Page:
The good news is this isn’t really a factor with many titles since they are more driven by the GPU than the CPU.  You can definitely see a more proportional performance jump between the 1070 and the 1080, when looking at the fps measurements I got in the games I tested.  It’s certainly better than the 970 readings and much much better than using the 970m in the Razer Blade.  To the point, I’m happy with the performance of both the 1070 and 1080 in the Core.

So how did I determine that I wasn’t hitting the bandwidth limit of the Core?  Well since I got the Asus Strix 1080, I decided to overclock it and see if I could improve things.  My original Firestrike score was 12797(Graphics: 16764, Physics: 9603).  I overclokced the GPU boost clock to 1973 Mhz, the memory to 11.2Ghz and let the voltage alone.  My Firestrike score jumped to 13294(Graphics: 17785 Physics: 9610), a 6% gain from a ~10% overclock – not bad!  I didn’t go crazy testing games with the overclock but I did gain 3-4 fps on the Witcher on Ultra QHD settings.

In regards to the XPS 15, you’ll notice my benchmarks are a little all over the place between GPUs.  It’s because the system is a little sensitive to a number of factors(which I describe in more detail below).  In short, if you use the wrong bios your performance will differ.  For the 970 and 1070 tests I was on bios 1.2 but for the 1080 I was on bios version 1.1.19.  The main thing it allows is for more consistently higher GPU usage, whereas before it was erratic and sometimes throttled for whatever reason.  I left the XPS 15 + 970 and 1070 benchmarks on the table but take them with a grain of salt.

You might have noticed that even with the 1080 and the better bios, the XPS 15 still has a lower Firestrike score and some of the gaming benchmarks are a little lower than with the Razer Blade.  I looked into it and it’s definitely because my XPS 15 is the i5 version.  I’ve been collaborating with Doug who also recently got a Core.  He has the i7 version of the XPS 15 and got a Firestrike score more similar to what I got with the Razer Blade.  The physics portion of his score is 9973, which is more consistent with the Razer Blade.  The physics portion of my score was only 6165.  So if you’re looking for the bext performmance and want an XPS 15, aim for the i7 version.  It’s still a buggy connection though, which I describe more in the section below.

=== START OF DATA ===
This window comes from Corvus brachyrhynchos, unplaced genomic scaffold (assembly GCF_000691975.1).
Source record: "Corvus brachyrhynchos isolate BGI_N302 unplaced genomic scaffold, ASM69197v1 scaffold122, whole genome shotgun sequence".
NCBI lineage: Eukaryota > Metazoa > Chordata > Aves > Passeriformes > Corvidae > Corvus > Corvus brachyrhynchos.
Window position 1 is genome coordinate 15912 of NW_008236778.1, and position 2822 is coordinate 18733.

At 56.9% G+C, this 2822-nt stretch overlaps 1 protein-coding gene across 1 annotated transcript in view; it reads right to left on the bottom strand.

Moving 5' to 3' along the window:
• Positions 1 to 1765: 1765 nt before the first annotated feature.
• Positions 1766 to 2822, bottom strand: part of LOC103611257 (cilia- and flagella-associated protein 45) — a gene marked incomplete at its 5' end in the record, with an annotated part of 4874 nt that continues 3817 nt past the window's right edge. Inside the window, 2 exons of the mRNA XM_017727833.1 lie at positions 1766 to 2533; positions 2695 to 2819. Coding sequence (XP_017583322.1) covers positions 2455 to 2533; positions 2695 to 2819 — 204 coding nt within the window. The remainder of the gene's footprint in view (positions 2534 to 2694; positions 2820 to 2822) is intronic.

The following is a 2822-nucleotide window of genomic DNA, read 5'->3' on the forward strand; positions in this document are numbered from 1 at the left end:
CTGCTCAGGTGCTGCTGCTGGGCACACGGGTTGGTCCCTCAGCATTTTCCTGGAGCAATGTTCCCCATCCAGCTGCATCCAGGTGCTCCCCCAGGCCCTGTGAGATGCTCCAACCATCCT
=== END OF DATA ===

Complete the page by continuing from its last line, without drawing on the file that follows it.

MacBook Pro (Retina, 15-inch, Later 2013) 3.2GHz Quad Core Intel i7-4750HQ / 8 GB 1600 MHz DDR3 / 256GB SSD + 1TB
mini eGPUPCI Express vs. ThunderboltMac CAN gameGaming Laptops vs. MacBook Pro with eGPU

 
2012 13" MacBook Air [3rd,2C,U] + GTX 1060 @ 10Gbps-TB1 (AKiTiO Thunder2) + macOS 10.12 [build link]  


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sicily428
(@sicily428)
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Joined: 3 years ago
 

clevo p750dm works with razer core

http://forum.notebookreview.com/threads/clevo-egpu-n850hk1-with-tb3.801852/

 

is there tb3-cpu or a tb3-pch in a hp zbook g3 (2xtb3) ?

To do: Create my signature with system and expected eGPU configuration information to give context to my posts. I have no builds.

.

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ed_co
(@ed_co)
Reputable Member
Joined: 3 years ago
 
Posted by: sicily428

is there tb3-cpu or a tb3-pch in a hp zbook g3 (2xtb3) ?

   

It looks nando4 says, just the mbp pro 15" 2016 has the tb3-cpu configuration

2017 15" MacBook Pro (RP560) [7th,4C,H] + GTX 1080 Ti @ 32Gbps-TB3 (Mantiz Venus) + macOS 10.13 & Win10 [build link]  

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itsage
(@itsage)
Illustrious Member Admin
Joined: 4 years ago
 

Would this ASUS ThunderboltEX3 card work on an Alienware Area 51 R2? If so, I can get this project underway. I read the AW Area 51 R2 uses a custom X99 motherboard. At one point, the BIOS even had Thunderbolt support but it was beta and later removed. Here's the specs of this PC:

  • CPU: i7-5820K (overclocked to 4.2GHz)
  • RAM: 4 x 8GB DDR4 2400MHz
  • GPU: 2 x GTX 980 Ti Hybrid SLI
  • Boot Drive: 2 x 575GB SSD in RAID-0

external graphics card builds
best laptops for external GPU
eGPU enclosure buyer's guide

 
2020 13" MacBook Pro [10th,4C,G] + RX 5700 @ 32Gbps-TB3 (Prototype eGPU Enclosure) + macOS 10.15.4 & Win10 1903 [build link]